• Peshmerga forces defused three Katyusha launchers that were aimed at the natural gas facility run by the UAE-based Dana Gas near Qadir Karam. Iranian-backed militias have attacked gas fields in Iraqi Kurdistan several times since the Kurdistan Regional Government (KRG) announced plans to export natural gas to Turkey and Europe. Separately, Kurdish security forces announced the arrest of four ISIS (Da’esh) terrorists that were planning attacks and assassinations in Bazyan.  
  • Turkish drones struck the Makhmour refugee camp and a location near Shingal (Sinjar) on Monday. Preliminary reports indicated the attack killed and wounded several people. 


  • The Syrian Democratic Forces (SDF) and the local security forces (Asayesh) launched a massive military operation inside the al Hol Camp, holding Da’esh families and captives. The three-day operation resulted in the arrest of 48 suspects and the discovery of several tunnels and tents used by sleeper cells for “training children and holding Sharia courses.” Terrorist have committed dozens of crimes against women in the camp in 2022, leaving the security forces to contend with it. The SDF also announced the arrest of twenty-three Da’esh suspects and drug dealers in Junaynah villages in Deir Ez Zor.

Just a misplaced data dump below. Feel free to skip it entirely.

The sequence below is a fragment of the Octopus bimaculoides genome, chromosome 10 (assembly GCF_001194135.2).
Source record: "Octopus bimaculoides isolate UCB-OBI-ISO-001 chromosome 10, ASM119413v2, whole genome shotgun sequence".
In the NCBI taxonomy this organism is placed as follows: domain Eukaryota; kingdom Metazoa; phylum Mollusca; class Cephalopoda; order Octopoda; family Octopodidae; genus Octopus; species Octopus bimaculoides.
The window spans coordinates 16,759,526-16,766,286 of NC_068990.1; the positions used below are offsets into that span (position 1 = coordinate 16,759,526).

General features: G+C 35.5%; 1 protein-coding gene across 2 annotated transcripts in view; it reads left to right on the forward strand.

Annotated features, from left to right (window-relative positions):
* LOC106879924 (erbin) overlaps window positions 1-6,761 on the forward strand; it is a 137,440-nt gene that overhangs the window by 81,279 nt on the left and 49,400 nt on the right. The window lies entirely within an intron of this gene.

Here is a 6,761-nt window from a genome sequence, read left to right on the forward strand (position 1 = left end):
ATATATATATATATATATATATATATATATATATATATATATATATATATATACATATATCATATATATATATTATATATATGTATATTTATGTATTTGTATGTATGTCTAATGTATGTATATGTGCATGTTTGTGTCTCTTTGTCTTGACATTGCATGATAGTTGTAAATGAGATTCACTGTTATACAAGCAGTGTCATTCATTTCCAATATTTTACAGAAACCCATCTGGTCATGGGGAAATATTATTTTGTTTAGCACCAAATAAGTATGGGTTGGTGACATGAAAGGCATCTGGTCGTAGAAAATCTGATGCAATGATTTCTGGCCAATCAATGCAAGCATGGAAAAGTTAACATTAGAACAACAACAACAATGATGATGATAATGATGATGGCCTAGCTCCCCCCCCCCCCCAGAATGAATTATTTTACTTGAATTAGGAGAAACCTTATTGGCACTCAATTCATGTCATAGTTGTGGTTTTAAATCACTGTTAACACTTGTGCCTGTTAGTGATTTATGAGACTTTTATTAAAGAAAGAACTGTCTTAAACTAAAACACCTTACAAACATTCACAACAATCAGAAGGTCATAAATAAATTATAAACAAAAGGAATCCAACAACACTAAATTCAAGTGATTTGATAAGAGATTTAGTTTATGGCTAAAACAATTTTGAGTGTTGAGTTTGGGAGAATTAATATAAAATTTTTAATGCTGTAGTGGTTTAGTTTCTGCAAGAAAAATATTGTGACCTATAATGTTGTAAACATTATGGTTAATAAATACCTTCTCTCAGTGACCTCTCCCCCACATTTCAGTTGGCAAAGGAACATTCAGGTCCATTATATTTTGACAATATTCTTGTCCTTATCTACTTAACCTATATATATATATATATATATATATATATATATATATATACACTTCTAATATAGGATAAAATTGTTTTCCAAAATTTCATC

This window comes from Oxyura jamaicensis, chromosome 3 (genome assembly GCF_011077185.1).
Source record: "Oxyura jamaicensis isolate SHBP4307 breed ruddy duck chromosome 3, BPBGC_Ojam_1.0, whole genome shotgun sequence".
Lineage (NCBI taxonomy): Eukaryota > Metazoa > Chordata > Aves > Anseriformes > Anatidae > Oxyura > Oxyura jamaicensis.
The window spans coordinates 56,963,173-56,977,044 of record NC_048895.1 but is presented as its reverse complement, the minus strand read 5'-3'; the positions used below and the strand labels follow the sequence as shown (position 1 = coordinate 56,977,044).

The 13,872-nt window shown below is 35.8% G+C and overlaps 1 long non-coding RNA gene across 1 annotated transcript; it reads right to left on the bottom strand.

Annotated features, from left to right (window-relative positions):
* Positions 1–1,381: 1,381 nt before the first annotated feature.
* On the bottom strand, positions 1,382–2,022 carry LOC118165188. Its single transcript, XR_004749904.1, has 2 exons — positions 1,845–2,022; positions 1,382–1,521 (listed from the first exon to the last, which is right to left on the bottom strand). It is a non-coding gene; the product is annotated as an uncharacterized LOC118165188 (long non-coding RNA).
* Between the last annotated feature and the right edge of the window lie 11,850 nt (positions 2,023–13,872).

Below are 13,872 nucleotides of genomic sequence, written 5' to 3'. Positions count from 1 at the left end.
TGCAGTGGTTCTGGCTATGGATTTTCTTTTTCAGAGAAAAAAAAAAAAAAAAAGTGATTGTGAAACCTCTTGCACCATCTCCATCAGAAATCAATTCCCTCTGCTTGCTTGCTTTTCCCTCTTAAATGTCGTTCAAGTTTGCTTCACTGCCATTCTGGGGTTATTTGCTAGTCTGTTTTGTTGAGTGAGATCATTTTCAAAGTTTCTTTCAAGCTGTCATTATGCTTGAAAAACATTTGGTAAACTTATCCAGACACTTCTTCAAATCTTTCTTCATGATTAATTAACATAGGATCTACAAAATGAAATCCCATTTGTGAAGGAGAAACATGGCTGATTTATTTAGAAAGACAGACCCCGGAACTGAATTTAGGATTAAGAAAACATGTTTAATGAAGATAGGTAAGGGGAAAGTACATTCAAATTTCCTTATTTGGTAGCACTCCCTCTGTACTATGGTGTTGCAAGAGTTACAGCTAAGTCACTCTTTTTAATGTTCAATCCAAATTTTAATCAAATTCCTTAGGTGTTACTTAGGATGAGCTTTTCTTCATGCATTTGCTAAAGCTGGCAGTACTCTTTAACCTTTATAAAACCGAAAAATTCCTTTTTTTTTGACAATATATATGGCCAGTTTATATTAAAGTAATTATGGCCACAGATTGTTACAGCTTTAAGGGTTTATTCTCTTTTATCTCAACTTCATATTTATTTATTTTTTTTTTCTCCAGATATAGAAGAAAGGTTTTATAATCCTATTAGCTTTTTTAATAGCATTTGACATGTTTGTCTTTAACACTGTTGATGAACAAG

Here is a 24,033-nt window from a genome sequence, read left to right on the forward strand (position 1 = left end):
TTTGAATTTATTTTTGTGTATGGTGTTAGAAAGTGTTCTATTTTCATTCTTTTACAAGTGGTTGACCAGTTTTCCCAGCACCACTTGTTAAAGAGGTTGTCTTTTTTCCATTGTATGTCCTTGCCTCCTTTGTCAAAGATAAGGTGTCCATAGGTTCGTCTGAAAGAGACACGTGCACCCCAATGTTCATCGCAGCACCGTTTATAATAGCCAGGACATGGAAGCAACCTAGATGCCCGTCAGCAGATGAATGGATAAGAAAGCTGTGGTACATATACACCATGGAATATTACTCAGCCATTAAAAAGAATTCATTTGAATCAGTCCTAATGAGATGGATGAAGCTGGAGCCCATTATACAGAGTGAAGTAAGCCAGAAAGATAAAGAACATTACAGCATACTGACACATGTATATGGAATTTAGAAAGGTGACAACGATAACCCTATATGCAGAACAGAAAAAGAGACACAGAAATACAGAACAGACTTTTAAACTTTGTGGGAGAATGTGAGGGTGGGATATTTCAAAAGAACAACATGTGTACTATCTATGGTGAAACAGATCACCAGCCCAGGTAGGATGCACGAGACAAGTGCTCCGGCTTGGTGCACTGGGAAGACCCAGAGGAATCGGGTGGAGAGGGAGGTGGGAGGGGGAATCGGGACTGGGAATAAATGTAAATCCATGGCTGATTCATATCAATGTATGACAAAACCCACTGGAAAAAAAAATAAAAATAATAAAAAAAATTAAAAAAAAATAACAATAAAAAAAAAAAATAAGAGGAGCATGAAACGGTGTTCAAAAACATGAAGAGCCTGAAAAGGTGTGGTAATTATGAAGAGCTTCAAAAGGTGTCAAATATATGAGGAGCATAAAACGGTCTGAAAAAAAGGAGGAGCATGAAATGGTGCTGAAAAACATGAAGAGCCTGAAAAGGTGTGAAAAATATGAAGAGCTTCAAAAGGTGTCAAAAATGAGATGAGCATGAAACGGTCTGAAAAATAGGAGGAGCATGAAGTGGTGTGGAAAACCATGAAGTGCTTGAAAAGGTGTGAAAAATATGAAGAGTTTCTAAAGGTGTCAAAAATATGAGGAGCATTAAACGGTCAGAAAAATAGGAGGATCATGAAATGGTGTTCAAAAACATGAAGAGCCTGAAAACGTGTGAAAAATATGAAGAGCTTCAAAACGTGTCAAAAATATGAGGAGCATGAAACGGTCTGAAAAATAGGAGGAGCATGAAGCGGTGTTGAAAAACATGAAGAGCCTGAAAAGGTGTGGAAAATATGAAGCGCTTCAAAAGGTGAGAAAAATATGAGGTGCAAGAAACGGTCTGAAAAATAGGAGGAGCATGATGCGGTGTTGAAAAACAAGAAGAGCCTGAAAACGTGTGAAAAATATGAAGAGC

• Turkish-backed factions arrested more than a dozen Kurds last week in occupied Afrin. The Syrian Observatory for Human Rights (SOHR) reported most detainees are accused of working with the former Kurdish administration. At the same time, Turkish proxies also seized seven houses belonging to Kurds.  
  • On August 24, the United States Central Command (CENTCOM) released a statement announcing attacks on Iranian-backed militias in Syria, responsible for shelling US troops. Earlier, on the same day, the US struck several bunkers in Deir Ez Zor which were being used by Iranian proxies to attack the US troops. “The United States does not seek conflict with Iran, but we will continue to take the measures necessary to protect and defend our people.” read the CENTCOM statement. 


  • The US Treasury Department warned Turkish companies against working with Russian companies and breaking the sanctions imposed by the west. More than ten Turkish companies so far have acquired or sought Russian assets. The US also rejected the normalization efforts between Turkey and Syria. “The US does not intend to upgrade our diplomatic relations with the Assad regime, and we don’t support other countries normalizing their relations, either,” said Vedant Patel, Deputy Spokesperson for the Department of State. 
  • Turkish police arrested six people in Ankara over social media posts criticizing the government. In Urfa, the police detained the father of a Roboski victim, without a warrant. In Sweden, a Kurdish activist named Zinar Bozkurt remained in custody, facing deportation to Turkey after a deal between the government and Turkey over NATO membership. Civil organizations expressed concerns, but Bozkurt’s asylum case is under review. 

Washington Kurdish Institute